Sharpening and Noise Reduction

Get more information on Photoshop sharpening and Photoshop noise reduction features in this free lesson.

Noise reduction

Some images may have a lot of noise, which causes them to look grainy. You can compensate for this by reducing the image noise, as in the example below:

images demonstrating noise reduction

Understanding noise reduction

When you apply noise reduction, you're actually removing information from the image. As a result, you'll need to use this feature carefully—removing too much noise can result in blurriness and a loss of detail. The goal of noise reduction is not to completely remove all noise from the image; instead, you're just trying to make the image look cleaner and clearer.

As with sharpening, you should always look critically at the image to see if you're getting the results you want. Losing a small amount of detail may be unavoidable when reducing noise, so you'll need to make careful adjustments to find the right balance. It's often better to remove less noise in order to preserve as much detail as possible.

When you use this tool, you'll be able to control many different settings, including:

Drag the slider in the interactive below to adjust the level of noise reduction. Remember, removing too much noise will cause the image to lose detail. Try to find a level that makes the image look clean without losing too much detail.

To apply noise reduction:

  1. Right-click the desired layer, then select Duplicate Layer. You'll apply the noise reduction to this duplicate layer, which will prevent you from accidentally altering the original.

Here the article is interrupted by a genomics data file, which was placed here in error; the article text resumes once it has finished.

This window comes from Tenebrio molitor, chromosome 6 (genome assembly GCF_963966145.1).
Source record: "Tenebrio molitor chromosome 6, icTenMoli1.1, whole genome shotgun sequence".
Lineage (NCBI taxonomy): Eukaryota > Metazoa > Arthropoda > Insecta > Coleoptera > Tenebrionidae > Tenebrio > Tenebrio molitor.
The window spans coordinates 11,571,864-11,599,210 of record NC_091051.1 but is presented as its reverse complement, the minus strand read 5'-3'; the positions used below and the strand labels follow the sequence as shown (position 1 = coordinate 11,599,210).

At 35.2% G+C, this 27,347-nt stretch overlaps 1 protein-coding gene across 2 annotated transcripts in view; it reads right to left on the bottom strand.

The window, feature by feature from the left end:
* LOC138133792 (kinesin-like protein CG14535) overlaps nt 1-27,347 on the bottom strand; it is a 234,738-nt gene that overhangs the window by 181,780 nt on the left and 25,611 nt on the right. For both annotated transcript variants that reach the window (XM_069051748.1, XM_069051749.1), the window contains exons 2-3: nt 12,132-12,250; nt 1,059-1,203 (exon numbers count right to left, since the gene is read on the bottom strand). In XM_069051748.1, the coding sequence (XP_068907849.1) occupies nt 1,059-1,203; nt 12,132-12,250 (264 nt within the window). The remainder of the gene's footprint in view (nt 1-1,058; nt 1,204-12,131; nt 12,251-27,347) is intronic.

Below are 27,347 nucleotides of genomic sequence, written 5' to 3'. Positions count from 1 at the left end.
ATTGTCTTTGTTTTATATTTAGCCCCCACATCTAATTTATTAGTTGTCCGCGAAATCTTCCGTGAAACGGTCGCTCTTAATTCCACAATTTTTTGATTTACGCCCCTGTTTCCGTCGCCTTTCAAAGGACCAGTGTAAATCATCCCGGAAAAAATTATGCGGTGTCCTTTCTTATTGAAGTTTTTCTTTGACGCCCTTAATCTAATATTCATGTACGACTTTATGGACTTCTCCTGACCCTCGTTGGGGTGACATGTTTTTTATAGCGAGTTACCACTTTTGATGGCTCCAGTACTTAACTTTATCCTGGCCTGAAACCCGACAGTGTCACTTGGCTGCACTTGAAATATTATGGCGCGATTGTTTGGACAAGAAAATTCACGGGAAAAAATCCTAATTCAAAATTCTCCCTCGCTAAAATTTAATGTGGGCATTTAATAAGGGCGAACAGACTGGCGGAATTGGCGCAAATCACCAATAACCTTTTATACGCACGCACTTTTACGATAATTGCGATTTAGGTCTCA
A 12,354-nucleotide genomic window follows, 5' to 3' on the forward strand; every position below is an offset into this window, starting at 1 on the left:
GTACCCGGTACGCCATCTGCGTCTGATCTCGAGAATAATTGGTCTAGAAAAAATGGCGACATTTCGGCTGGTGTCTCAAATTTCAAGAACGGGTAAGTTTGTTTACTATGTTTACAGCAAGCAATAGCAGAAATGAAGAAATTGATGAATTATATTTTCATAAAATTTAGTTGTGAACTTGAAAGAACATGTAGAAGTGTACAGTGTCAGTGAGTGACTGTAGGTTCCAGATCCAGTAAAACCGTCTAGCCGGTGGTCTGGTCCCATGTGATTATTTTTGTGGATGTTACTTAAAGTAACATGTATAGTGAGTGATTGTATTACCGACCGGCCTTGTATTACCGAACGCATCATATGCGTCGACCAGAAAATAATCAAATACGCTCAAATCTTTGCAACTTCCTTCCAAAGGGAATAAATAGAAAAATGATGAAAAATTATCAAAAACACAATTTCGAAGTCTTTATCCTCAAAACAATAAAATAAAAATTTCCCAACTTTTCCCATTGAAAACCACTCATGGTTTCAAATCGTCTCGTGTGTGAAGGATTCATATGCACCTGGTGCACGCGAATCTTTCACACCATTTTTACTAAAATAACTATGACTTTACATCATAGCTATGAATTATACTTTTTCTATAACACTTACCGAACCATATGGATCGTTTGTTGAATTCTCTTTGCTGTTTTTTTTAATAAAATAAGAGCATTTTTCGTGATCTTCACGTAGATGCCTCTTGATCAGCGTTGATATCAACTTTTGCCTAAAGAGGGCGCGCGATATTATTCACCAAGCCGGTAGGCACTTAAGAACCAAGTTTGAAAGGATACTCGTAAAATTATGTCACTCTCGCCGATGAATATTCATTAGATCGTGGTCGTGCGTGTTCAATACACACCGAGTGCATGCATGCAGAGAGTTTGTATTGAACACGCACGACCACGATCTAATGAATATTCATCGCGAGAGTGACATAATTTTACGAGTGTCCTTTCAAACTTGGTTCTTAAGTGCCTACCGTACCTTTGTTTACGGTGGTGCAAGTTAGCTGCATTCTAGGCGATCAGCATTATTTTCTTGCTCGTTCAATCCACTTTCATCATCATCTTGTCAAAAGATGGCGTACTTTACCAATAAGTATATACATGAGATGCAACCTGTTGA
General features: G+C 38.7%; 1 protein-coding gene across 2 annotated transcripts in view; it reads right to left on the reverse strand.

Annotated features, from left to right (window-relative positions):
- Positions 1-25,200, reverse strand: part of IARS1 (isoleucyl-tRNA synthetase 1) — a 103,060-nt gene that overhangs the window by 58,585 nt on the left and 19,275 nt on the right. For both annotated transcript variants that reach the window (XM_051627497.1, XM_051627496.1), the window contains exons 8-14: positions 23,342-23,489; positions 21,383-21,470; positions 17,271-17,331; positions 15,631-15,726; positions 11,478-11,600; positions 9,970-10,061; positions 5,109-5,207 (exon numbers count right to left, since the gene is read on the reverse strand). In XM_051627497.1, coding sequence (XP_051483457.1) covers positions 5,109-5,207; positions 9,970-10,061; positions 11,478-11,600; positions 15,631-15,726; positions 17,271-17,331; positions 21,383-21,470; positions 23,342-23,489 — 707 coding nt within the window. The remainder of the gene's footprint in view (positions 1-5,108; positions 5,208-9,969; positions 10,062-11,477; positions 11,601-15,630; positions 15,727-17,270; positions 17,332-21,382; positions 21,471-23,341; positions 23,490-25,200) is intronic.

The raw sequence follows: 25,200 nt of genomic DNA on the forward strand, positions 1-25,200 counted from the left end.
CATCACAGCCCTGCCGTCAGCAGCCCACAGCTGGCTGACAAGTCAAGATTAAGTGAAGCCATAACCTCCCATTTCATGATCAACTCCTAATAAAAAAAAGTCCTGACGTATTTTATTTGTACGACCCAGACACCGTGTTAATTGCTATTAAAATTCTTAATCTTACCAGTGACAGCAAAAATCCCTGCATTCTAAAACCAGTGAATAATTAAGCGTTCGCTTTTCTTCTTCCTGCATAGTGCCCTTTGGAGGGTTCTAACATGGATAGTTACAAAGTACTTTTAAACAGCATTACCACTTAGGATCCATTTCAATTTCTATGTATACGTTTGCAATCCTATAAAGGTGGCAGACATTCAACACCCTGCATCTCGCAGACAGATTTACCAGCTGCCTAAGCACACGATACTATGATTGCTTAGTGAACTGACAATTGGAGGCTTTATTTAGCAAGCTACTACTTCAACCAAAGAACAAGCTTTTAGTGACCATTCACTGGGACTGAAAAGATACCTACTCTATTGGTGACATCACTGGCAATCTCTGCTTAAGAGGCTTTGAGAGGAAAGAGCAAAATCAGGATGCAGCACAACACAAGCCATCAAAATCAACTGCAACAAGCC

2. A dialog box will appear. Type a name for the duplicate layer, then click OK. In this example, we'll call it Noise Reduction.
  3. With the new duplicate layer selected, go to Filterright-arrowNoiseright-arrowReduce Noise.
    Screenshot of Adobe Photoshop CC
  4. A dialog box will appear. Take some time to adjust each setting, following the guidelines above—you can look at the preview window to the left of the sliders to see the effect.
    Screenshot of Adobe Photoshop CC
  5. Click the preview window to toggle the preview off and on. This is an easy way to compare the noise reduction with the original. To view a different part of the image, you can click and drag within the preview window. Note that you'll also see the preview in the main document window.
  6. Continue to adjust the settings until you're satisfied with the results, then click OK. The noise reduction will be applied.

Open the globe_building_fullsize.jpg example file, duplicate the background layer, and apply noise reduction. Adjust the settings to find a balance between noise reduction and a loss of detail.